According to the United States Environmental Protection Agency (US EPA) “Indoor Air Quality (IAQ) refers to the air quality within and around buildings and structures, especially as it relates to the health and comfort of building occupants.”
Indoor air quality has a huge impact on the occupants of a property especially the risk of health issues – both long term and short term. They not only affect homes and residential buildings but also offices, schools and almost every other large commercial property.
Since most people spend over 80% of their time indoors it is important to ensure that high levels of indoor air quality is maintained. It not only affects the health of the occupants but also severely decreases employee engagement, comfort and productivity. Building owners, facility managers, and employers have to ensure that the high standard of indoor air quality is maintained.
A building’s age, design, renovations, density of occupation, maintenance of HVAC, building material and furnishings and ventilation are some of the causes of poor indoor air quality in a building. Other causes can be associated with location of the buildings, outside activity, radon, and internally generated contaminants. Improper temperature and humidity levels can also be found to be the root cause of some of the issues. Pollutants such as biological (fungi, pollen, dust mites etc.), chemical (gases, cleaning products, pesticides etc.) and particle (dust particles from sanding wood or drywall, printing and copying etc.) adversely affect the building air quality since they can rapidly spread throughout the building.
Low maintenance of indoor air quality can cause potential legal problems to the building owners. There have been multiple cases of claims of negligence concerning personal injury due to an indoor air quality problem. ASHRAE Standard 62-2001 establishes the standard of care for the design of commercial, institutional, and residential ventilation systems to “provide indoor air quality that will be acceptable to human occupants and is intended to minimize the potential for adverse health
There are multiple steps that facility managers and building owners can take to maintain this standard. Here are some of them:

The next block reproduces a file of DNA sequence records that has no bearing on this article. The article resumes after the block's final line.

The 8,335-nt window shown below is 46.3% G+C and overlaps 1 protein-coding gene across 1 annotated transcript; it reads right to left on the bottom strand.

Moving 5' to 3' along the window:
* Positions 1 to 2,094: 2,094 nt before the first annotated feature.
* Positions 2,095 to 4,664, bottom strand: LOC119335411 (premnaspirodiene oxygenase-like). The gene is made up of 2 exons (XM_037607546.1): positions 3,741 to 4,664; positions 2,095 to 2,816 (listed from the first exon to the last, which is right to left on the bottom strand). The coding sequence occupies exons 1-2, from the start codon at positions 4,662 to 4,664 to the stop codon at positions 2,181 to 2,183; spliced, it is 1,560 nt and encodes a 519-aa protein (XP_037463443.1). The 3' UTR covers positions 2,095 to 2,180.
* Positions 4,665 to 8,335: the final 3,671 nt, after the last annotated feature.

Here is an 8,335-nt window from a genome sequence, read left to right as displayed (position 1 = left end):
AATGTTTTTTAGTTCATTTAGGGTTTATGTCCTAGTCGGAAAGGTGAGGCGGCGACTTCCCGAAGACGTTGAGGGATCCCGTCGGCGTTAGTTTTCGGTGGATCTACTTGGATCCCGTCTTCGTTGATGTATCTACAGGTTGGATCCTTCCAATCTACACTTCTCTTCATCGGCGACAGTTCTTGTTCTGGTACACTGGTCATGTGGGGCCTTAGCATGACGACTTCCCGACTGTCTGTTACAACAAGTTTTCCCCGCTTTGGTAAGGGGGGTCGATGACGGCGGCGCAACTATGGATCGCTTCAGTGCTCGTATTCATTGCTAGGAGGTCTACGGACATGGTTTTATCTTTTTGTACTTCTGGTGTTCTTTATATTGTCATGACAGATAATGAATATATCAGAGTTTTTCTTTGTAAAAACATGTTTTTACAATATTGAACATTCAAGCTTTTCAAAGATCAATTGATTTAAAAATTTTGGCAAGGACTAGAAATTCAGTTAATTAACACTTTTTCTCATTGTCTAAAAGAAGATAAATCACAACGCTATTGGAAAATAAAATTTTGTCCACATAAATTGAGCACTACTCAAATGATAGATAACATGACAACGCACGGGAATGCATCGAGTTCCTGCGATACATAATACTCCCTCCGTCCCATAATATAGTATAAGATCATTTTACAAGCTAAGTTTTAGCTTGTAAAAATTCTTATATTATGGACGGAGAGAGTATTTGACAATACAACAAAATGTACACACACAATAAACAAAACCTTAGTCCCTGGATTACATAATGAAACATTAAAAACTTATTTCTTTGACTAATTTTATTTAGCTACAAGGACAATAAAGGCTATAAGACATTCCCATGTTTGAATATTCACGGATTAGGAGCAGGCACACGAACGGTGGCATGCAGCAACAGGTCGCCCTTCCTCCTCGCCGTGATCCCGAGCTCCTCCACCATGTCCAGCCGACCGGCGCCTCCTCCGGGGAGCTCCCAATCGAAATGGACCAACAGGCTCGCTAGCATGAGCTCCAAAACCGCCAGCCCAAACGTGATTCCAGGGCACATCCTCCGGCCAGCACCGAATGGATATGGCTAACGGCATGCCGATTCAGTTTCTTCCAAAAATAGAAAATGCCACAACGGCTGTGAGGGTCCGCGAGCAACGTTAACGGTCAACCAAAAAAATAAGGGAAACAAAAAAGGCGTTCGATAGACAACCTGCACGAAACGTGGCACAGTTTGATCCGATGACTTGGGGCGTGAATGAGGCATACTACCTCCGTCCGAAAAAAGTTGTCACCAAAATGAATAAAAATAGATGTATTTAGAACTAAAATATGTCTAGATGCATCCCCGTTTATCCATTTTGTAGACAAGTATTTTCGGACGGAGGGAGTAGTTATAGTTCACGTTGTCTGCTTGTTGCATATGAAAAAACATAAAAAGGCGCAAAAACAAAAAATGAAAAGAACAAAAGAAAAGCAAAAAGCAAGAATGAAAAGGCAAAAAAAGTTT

1. Control of source of contaminants:
Most building managers perform common assessment and identification of indoor air quality throughout the year. Once a contaminant is identified, the immediate step is to find the source and control the spread of the contaminant to mitigate immediate risk.
In order to do that the building owners and managers must maintain the blueprints of the building layout, construction and any renovation documents.
The next steps would be the source control. Removal, substitution and enclosure of the sources are the recommended method. Engineering controls such as a canopy hood or setting up temporary barriers to access the area can be an intermittent solution. Temporarily increasing ventilation can help in situations like carpet cleaning and painting.
Other administrative controls like reducing the time the tenants occupy the building (by adjusting work schedules), educating the tenants about the hazardous situation and housekeeping practices such as removal or storage of food can be implemented.
2.Maintenance of equipment:
It is particularly important to take as many steps as possible in maintenance activities. Strictly adhering to the recommended procedure of the equipment manufacturer, including those that tell you how frequently to change filters. Proper maintenance is also important for new equipment. Other activities that are provide an opportunity for preventing indoor air quality problems are:
- Cleaning of air filters
- Checking Air dampeners and actuators
- Drain pipes
- Air handling systems
- Cooling towers
3. Maintain Ventilation:
Another important element of achieving acceptable indoor air quality is proper ventilation. ASHRAE Standard 62-2001 offers two methods for determining the amount of outdoor air required to properly ventilate indoor occupied spaces for acceptable IAQ: the Ventilation Rate Procedure and the IAQ Procedure:
The ventilation rate procedure is a three-step procedure. They are 1. Determine the outdoor air quality 2. If outdoor air quality is unacceptable, it needs to be filtered and 3.Determine the amount of air required in each space.
The ventilation is accepted if it follows this guideline set by ASHRAE Standard 62-2001:
4. Check occupancy levels:
A fine balance has to be maintenance between supply of air during times when building is occupied to it’s highest capacity compared to when it is unoccupied or intermittently occupied.
This starts with the construction of the building where an indoor air quality plan has to be implemented and building is cleaned before occupancy.
Once occupied, indoor air testing has to be constantly performed to avoid any emergency situations, incidents and complaints.